New year new role for Congress. This most venerable of public bodies has happily taken to it’s new role as high court of sorts digging into and wanting to dig into cases from the sensational to the mundane never mind if these are the jurisdiction of proper courts whether it’s the Supreme Court or lower courts across the regions. What do the honorables hope to prove? That they’re A.T.T.Ys for nothing?
Fine. Let’s get back to the one topic – EJKs, War on Drugs, and Oplan Tokhang whatever – Congress can’t seem to extricate itself out of despite mounting legislation it’s supposed to attend to with urgency.
President Duterte’s war on drugs is not a stand-alone declaration but is linked to a global effort to address the world’s continuing illicit drug problem which according to the United Nations Office on Drugs and Crime (UNODC) has “significant impact on peace, security and development” and “appears to be the nexus between organized crime and terrorism.” Nor is it a one-off operation. Indeed when President Duterte tells us that he will carry on the “war” until the end of his term he is merely stating a fact in international pacts that have taken effect decades before. And, ‘EJKs’ or extrajudicial killings may seem to have exploded right in our faces only during President Duterte’s time but this is not so. If we remember in the time of former President BSA III, national dailies were already reporting “mysterious” killings by “riders in tandem”. The difference between then and now is that President Duterte explicitly made war on drugs a national policy. In the previous administration, media and the public didn’t know shit why people were randomly shot at in the streets. The public now is being kept abreast at least.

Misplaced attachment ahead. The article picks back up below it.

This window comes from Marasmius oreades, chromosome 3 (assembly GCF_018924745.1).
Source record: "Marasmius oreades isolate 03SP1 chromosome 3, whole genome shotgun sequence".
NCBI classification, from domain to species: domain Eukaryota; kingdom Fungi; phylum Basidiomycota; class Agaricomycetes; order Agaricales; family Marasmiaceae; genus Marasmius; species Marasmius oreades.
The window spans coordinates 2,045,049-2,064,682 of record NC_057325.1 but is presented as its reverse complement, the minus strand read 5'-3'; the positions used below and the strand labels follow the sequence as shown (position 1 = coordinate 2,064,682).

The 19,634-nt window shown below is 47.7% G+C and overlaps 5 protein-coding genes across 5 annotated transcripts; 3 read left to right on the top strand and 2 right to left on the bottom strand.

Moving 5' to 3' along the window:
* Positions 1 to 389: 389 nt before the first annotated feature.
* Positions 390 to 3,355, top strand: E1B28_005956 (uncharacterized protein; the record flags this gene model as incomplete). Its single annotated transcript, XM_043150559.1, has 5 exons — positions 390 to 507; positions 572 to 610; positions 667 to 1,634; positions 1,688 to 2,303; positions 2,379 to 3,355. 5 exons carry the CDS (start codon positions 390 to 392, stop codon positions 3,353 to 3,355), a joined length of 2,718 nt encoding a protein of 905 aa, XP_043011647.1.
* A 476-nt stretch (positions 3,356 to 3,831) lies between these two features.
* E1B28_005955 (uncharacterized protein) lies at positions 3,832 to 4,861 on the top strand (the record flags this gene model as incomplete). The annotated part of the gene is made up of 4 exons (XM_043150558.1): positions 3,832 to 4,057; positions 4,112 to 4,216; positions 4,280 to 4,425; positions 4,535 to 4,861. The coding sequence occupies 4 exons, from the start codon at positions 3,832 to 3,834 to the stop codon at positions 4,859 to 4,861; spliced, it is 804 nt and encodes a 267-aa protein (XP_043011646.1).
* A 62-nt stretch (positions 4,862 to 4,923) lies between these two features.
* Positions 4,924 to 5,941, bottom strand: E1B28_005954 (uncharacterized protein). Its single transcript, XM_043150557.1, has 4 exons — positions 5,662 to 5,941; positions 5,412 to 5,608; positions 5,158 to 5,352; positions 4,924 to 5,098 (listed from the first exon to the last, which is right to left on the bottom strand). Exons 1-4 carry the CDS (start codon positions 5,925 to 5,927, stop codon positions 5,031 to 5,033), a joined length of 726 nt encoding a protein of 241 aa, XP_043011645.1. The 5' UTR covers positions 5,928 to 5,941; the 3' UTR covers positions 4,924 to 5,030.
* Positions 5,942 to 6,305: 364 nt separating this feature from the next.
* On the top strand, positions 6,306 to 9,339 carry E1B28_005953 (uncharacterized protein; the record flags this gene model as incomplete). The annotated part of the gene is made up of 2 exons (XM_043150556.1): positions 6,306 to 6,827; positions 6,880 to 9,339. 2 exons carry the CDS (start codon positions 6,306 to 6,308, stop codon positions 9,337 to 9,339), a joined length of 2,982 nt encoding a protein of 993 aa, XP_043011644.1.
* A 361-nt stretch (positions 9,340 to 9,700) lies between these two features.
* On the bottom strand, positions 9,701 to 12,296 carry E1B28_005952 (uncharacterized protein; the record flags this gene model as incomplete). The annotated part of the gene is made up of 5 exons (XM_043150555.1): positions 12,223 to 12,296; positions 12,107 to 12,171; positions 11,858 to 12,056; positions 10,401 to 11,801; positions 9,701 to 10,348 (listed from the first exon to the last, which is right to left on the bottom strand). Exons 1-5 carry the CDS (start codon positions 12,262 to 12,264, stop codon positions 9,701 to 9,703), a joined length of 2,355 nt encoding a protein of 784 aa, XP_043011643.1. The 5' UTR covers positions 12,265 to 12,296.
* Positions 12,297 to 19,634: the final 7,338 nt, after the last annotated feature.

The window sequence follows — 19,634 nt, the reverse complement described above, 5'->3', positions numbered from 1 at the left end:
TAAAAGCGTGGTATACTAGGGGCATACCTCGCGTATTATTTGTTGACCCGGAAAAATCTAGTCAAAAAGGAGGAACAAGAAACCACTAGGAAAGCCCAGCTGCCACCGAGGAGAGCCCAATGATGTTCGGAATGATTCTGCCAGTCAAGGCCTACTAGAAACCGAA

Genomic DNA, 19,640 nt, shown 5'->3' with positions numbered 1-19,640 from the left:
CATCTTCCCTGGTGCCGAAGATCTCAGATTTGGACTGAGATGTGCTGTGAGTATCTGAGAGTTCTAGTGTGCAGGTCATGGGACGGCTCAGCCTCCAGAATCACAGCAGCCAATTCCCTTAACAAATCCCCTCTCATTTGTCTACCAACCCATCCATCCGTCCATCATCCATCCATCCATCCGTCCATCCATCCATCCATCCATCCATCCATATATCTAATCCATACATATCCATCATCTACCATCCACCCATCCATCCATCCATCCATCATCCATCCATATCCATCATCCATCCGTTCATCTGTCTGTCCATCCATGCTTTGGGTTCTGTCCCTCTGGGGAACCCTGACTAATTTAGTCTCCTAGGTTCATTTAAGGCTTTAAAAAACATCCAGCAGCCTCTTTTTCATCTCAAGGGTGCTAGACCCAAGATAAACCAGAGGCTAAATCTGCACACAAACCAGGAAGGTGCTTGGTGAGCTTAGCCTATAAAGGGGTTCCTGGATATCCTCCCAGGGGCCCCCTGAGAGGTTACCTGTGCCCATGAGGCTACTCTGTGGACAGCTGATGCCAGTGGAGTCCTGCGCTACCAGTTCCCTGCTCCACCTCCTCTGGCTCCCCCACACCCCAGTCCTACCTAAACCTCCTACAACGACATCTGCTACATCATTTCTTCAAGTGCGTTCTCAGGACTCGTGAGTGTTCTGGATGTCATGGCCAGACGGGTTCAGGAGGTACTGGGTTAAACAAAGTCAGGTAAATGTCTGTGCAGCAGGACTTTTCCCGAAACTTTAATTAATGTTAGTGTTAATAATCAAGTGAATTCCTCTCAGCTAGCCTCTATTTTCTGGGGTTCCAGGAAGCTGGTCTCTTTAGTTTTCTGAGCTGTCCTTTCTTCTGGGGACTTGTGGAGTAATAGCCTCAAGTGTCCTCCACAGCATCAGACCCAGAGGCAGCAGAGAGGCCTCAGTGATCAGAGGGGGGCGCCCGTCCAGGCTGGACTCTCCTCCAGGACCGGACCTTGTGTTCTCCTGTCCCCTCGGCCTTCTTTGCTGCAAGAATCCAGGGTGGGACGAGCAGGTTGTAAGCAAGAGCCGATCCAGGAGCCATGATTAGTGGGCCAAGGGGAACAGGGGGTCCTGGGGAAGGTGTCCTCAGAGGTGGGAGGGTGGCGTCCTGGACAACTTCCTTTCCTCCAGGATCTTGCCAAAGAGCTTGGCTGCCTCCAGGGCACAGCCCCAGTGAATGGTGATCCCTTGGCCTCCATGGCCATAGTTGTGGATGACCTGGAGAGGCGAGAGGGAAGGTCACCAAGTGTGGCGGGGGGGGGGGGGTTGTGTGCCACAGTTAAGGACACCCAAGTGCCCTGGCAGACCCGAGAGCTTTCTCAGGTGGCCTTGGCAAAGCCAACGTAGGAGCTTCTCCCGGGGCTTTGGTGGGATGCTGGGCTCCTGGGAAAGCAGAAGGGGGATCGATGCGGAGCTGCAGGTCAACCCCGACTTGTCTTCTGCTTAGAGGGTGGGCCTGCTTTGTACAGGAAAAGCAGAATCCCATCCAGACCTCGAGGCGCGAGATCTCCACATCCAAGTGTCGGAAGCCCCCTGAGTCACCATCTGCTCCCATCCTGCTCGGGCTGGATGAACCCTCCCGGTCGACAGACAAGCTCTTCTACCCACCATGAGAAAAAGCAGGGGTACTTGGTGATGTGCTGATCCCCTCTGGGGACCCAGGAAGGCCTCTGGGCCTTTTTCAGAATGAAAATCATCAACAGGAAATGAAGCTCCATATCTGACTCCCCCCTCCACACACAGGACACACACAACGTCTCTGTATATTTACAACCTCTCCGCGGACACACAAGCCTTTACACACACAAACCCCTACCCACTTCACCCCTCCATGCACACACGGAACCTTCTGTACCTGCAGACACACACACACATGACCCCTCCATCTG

This post is not to take sides on the EJKs controversy because it is a moot point. There simply are no EJKs in war. The “EJKs” that we’re hearing about are, technically and for want of a better term, casualties of such a war. Nonetheless everyone has been duly warned and whoever has ears and heard the message and is part of that enemy ring has had plenty of time to reflect and decide- life or death? But no one among them are coming forward, no? Buti pa ang mga Communista na nagdesisyong bumaba at maging miyembro uli ng lipunan. So be it. Their decision it goes without saying carries the implicit consequence of innocent lives getting caught in the crossfire. This is like when friendly forces have to make the difficult decision to invade a country knowing that while their objective is to end an oppressive regime innocent lives will be part of casualties. But at the end of the day invading friendly forces cannot be faulted. That choice had been made for them in the first place by the enemy. It’s why we don’t want war if possible. It’s beyond hard, for all involved. And this war at home should not have been declared if our communities are free of drug lords, peddlers, backers, protectors, users; or, despite their presence if they had turned themselves in. But was there ever a drug lord who’d do that? So be it.
The objective of this post rather is to reiterate key facts and nuances of the world’s illicit drug problem in order to better understand why the administration is insistent on solving it and why it’s imperative for Congress and Philippine civil society to craft a strategic and integrated response to the problem.